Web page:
erythrocytes cannot be excluded, it is known that FH binding is dependent on sialic acids on

erythrocytes and it can be postulated that the FH20 site probably mediates this interaction. It has

been shown that FH19-20 is needed to protect erythrocytes from complement mediated lysis

(Ferreira et al. 2006) and that the aHUS mutations in FH19 or FH20 cause hemolysis of human

erythrocytes (Ferreira et al. 2009). Also, FH from aHUS patients with theE1172Stop, W1183L,

V1197A, E1198K, and R1210C mutations in FH20 areunable to protect non-activator sheep

erythrocytes from lysis (Sánchez-Corral et al. 2004; Vaziri-Sani et al. 2006; Heinen et al. 2007). Taken

together, it is likely that FH20 also recognizes sialic acids and that dysfunctional FH in aHUS cannot

protect erythrocytes from complement attack.

5.4.4 Pathogenesis model of aHUS

In conclusion, the aHUS-associated mutations in FH19-20 decrease the avidity of FH to C3b

deposited on self surfaces, leading to decreased efficiency in inactivation of C3b. C3b deposition on

GBM and GEnCs leads to complement amplification and generation of C5a and MAC. These

synergistically damage and activate the endothelium known to lead to pro-coagulant and proinflammatory

phenotypes. Platelets are activated in this manner and adhere to the glomerular

vessel walls and form thrombi. Thrombi and swelling of the endothelium lead to occluded capillaries

also contributing to hemolysis. In the systemic circulation complement attack against RBCs and

platelets leads to hemolysis and platelet activation and aggregation. Complement activation induces

inflammation, coagulation and cell damage that each feed-back to activate more complement and

coagulation, explaining the acute attacks often seen in aHUS patients.



6 Acknowledgments

This work was done almost completely in Haartman Institute, University of Helsinki, between 2001

and 2011. I want to thank the administration of the Medical Faculty and the Haartman Institute for

providing me the facilities to do the research, and the Academy of Finland, Biomedicum Helsinki

Foundation, Emil Aaltonen Foundation, Finnish Cultural Foundation, Maud Kuistila Memorial

Foundation, and Sigrid Juselius Foundation for financial support.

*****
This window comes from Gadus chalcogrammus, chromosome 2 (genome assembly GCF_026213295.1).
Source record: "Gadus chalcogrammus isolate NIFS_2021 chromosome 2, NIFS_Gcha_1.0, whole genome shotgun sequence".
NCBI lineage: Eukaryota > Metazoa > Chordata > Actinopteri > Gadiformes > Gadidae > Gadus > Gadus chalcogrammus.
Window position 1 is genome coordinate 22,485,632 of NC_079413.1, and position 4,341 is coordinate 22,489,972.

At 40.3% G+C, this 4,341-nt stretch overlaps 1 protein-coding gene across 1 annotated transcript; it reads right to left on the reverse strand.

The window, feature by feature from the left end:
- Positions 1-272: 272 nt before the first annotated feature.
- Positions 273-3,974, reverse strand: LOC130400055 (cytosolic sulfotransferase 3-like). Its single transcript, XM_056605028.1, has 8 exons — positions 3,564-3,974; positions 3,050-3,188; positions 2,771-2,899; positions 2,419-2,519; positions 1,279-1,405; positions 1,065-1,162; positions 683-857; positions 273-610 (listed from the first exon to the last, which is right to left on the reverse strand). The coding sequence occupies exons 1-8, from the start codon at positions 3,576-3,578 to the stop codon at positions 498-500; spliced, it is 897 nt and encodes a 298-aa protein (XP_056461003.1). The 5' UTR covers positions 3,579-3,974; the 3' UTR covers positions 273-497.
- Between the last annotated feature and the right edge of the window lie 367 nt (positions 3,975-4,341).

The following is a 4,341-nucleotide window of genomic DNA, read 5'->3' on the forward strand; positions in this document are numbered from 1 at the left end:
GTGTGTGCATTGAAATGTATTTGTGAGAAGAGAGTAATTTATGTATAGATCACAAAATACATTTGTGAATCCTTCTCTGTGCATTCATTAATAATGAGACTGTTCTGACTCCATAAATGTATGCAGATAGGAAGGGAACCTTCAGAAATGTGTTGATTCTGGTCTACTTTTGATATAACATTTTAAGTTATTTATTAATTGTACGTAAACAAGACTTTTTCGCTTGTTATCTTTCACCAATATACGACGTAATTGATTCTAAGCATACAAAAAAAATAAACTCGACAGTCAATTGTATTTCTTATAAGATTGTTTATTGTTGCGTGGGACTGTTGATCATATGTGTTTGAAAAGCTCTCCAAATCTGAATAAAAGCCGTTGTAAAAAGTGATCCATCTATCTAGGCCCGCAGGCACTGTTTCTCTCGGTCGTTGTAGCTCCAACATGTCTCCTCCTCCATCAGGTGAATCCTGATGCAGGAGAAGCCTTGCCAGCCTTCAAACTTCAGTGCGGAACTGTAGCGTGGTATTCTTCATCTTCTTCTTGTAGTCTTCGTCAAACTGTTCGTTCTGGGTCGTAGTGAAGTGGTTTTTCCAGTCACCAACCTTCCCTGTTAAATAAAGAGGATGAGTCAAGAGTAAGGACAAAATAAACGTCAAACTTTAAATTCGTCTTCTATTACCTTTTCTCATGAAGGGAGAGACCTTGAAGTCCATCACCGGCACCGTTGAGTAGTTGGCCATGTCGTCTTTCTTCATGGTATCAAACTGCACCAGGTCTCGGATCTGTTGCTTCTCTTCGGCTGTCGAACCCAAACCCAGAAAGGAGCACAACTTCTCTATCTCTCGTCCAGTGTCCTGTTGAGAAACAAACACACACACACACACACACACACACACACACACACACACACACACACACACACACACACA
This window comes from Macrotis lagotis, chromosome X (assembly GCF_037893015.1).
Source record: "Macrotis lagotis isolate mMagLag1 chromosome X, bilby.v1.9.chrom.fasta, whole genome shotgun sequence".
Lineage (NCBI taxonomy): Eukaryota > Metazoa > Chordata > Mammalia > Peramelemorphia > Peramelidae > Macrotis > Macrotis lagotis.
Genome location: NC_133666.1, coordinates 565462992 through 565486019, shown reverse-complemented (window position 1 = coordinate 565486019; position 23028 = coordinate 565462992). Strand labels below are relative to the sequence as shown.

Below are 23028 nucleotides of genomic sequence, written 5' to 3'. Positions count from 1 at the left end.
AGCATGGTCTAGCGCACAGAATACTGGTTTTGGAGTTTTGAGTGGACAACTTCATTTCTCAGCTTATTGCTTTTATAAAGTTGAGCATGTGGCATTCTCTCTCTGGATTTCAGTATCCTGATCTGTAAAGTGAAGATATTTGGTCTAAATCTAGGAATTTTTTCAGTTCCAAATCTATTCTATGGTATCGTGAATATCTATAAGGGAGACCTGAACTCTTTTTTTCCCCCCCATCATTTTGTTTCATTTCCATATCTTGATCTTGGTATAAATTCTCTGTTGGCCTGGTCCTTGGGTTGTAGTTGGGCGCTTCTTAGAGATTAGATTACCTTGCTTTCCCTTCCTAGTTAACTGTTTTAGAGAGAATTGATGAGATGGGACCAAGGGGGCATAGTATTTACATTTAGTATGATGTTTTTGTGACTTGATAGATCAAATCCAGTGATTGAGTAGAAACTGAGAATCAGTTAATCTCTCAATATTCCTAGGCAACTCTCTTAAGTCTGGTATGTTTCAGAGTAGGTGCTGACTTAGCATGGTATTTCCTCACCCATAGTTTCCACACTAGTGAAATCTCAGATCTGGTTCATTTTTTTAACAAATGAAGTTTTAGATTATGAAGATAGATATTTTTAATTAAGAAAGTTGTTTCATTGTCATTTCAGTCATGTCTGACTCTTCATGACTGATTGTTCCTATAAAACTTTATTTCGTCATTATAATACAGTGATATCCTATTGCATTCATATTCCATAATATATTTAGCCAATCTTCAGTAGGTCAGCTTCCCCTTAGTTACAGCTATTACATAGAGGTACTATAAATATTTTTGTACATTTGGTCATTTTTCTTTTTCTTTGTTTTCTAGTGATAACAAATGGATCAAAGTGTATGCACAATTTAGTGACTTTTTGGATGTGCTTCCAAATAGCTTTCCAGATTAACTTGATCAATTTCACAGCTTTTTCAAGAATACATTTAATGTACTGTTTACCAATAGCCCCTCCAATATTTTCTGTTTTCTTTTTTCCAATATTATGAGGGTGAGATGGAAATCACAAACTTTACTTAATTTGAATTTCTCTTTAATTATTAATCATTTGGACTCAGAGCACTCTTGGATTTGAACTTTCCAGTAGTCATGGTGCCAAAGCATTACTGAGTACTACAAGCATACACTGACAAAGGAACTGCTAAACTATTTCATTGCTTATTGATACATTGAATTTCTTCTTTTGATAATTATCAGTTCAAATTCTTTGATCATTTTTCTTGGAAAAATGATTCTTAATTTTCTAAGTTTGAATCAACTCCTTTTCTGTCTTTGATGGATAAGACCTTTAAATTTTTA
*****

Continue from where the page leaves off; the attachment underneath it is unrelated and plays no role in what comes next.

I am thankful and honored that Anna Blom accepted the invitation to be my opponent. I want to

express my gratitude to the reviewers of my thesis, Sarah Butcher and Olli Lassila, for their expert


I am most indebted to my supervisor Sakari Jokiranta who has believed in me as a scientist from the

beginning. His endless optimism, encouraging attitude, support and vast expertise have been the

driving forces in the making of this thesis. Sakari has taught me how to do science – what more could

a PhD student want?

I am very thankful for Seppo Meri who gave me the opportunity to enter the world of science. He

has shared his deep understanding in immunology with me and helped on many matters along the


True friends are a rarity – I want to very warmly thank Taru Meri for her friendship and support in

matters of science and life. She has been invaluable.

I am grateful for all the past and present members of the Jokiranta-group for keeping up the spirit

and giving support in the daily work. I am very thankful for Hanne Amdahl, Arnab Bhattacharjee,

Zhu-Zhu Cheng, Karita Haapasalo-Tuomainen, Satu Hyvärinen, Harriet Hägglund, Aino Koskinen,

Tanja Pasanen, Elina Pusa, Hannah Söderholm, and Maria Pärepalo for their contributions and nice

moments in the lab.

This work was in great part based on high quality structural biology work done in the Institute of

Biotechnology. I want to thank Adrian Goldman, Tommi Kajander, and Veli-Pekka Jaakola for very

fruitful collaboration and sharing their expertise.

I am thankful for Johan van der Vlag for the opportunity to work in his group at Nijmegen, the

Netherlands, and sharing his deep understanding on glycobiology and endothelial cells. I want to

thank Angelique Rops for collaboration and her support during my three-months stay in the lab. I

and my family were very warmly welcome to the Netherlands. I am (and we are) indebted to Johan

and his family, Angelique, Marinka Bakker and her family, Casandra van Bavel, Jürgen Dieker, Martijn

Kramer, Tom Nijenhuis, and Wim Tamboer.

I am honored and grateful that I had a chance to collaborate with David Isenman from the University

of Toronto who gave excellent advice on studies III and IV and provided together with Elisa Leung

the C3dg mutant proteins.



Mathematician Simopekka Vänskä is acknowledged for his expert advice on interdomain angle

calculations and Derek Ho for checking my thesis for the correctness of English language.

I want to sincerely thank the “more experienced” generation of the Meri-group Hanna Jarva, Sami